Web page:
Walking, not smoking , learning languages, social contact, very little alcohol.some champagne,singing etc. Or you could just have a good time and die sooner with a heart attack.

geeljay Sat 26-Mar-16 11:25:30

They still do not know. The brain is still the unsolved mystery. I spent hours of research, and my wife's consultant, put his glasses on his head, threw down his pen, and said "We havent got a clue!". We are living longer, and more are affected because of our longevity, but it seems it is more good luck than any other reason.

hildajenniJ Sat 26-Mar-16 12:44:32

I've nursed all kinds of people with dementia, from university professors, church ministers, and leading lights in local radio to coalmen, and housewives. It is a cruel illness and respects no-one. I don't think that diet plays a very big part in developing the disease. My parents followed the same diet, but only Dad developed dementia.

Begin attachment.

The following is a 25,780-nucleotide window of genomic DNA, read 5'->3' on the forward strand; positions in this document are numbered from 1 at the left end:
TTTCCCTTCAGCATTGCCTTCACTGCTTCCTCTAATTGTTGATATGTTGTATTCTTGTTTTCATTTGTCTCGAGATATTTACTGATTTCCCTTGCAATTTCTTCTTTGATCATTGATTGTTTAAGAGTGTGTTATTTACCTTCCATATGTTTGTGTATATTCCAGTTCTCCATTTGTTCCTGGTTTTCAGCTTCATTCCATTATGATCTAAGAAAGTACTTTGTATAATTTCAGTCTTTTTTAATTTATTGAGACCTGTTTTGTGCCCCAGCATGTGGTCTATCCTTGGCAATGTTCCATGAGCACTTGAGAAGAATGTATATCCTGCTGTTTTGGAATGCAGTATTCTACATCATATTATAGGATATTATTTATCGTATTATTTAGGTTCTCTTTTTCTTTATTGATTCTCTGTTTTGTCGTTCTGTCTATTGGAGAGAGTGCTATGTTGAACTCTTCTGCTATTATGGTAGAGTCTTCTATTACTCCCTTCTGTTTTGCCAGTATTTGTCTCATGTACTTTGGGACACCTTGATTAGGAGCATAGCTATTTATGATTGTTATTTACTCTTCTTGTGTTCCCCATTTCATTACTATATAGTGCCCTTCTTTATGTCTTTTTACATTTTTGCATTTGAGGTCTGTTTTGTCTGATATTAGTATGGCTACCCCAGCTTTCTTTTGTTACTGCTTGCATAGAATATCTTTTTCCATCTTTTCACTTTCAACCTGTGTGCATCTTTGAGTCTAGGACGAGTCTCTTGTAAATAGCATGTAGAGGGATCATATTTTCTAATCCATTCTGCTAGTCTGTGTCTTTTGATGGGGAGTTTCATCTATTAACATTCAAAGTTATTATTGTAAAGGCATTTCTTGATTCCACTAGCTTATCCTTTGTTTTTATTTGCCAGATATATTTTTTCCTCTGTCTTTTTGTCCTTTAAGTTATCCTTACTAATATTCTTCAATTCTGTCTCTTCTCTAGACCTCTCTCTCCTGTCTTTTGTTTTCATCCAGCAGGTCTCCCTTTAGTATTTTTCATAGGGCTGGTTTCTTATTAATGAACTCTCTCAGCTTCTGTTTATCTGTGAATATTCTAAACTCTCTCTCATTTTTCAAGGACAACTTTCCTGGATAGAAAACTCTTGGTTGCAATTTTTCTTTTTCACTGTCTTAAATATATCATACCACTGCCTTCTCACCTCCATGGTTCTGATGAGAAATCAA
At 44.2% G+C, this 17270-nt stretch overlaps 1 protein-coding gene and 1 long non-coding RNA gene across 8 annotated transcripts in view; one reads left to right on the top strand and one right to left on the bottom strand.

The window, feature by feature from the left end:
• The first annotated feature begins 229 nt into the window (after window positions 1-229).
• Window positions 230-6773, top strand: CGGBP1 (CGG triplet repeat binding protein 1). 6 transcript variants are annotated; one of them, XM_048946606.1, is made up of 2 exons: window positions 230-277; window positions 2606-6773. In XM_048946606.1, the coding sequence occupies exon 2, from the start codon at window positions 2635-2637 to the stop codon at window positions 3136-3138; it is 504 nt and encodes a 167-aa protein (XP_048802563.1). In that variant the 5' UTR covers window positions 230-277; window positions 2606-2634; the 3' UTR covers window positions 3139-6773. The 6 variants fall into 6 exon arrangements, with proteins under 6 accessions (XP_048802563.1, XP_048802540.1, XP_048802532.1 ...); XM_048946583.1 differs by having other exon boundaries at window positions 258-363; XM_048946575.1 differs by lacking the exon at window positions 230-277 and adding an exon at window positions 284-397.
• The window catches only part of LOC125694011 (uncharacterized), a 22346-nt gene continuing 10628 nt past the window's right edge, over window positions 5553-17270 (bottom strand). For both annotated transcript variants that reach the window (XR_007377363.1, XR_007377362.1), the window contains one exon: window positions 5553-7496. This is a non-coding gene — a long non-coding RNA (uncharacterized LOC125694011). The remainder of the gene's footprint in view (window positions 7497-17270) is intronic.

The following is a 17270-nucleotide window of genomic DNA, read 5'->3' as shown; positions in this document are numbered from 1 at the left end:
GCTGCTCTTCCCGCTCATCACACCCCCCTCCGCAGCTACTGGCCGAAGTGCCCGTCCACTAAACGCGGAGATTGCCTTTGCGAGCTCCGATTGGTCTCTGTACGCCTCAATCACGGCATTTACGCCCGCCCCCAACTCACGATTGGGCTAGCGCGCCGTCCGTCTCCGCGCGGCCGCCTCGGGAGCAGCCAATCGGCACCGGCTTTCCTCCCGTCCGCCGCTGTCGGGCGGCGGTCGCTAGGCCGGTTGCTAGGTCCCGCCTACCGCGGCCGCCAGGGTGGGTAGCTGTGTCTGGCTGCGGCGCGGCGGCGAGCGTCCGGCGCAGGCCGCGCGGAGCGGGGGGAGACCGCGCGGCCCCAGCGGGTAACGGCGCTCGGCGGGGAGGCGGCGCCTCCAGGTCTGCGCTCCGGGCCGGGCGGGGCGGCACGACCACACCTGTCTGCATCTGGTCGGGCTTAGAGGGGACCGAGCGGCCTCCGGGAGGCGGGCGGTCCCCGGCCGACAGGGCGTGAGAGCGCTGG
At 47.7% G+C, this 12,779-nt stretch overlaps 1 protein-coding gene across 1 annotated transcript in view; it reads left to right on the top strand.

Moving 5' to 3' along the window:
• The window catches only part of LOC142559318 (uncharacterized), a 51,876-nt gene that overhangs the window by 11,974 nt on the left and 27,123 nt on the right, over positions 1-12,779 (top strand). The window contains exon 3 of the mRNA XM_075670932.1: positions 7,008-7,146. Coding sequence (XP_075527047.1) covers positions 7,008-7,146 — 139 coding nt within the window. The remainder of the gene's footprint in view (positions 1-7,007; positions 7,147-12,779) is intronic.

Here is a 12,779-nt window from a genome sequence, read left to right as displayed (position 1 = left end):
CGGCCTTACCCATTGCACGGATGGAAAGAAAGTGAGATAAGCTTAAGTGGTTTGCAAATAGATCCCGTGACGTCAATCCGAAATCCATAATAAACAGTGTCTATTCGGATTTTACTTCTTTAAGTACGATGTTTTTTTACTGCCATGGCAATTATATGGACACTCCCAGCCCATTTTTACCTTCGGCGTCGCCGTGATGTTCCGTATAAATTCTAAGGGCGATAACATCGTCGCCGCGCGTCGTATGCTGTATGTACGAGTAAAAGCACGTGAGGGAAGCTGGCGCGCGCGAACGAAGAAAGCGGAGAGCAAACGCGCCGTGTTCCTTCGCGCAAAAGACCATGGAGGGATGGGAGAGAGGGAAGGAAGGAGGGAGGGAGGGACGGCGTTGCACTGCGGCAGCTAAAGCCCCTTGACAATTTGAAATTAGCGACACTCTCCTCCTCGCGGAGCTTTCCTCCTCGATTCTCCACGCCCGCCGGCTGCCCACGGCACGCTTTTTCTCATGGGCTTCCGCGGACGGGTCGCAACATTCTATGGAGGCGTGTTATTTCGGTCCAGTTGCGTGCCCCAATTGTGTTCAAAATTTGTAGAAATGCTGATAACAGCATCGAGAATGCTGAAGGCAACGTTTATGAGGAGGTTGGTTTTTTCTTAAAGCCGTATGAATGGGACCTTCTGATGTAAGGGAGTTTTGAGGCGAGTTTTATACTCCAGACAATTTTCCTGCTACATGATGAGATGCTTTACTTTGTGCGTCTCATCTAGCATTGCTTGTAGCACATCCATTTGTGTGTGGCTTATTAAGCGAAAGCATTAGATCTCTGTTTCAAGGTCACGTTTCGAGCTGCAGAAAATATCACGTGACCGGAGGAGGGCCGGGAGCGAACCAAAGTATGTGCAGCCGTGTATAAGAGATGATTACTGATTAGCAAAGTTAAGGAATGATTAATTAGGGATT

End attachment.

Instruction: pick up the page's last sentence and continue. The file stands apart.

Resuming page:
crun Sat 26-Mar-16 13:52:43

A bit off topic, but it seems you might do well not to put off having your eyes tested:
Participants with poorer vision who did not visit an ophthalmologist had a 9.5-fold increased risk of Alzheimer disease

rosesarered Sat 26-Mar-16 20:17:48

Everyone should try for a fairly healthy diet, but in the end most things are genetic.

grandma60 Sun 27-Mar-16 16:10:38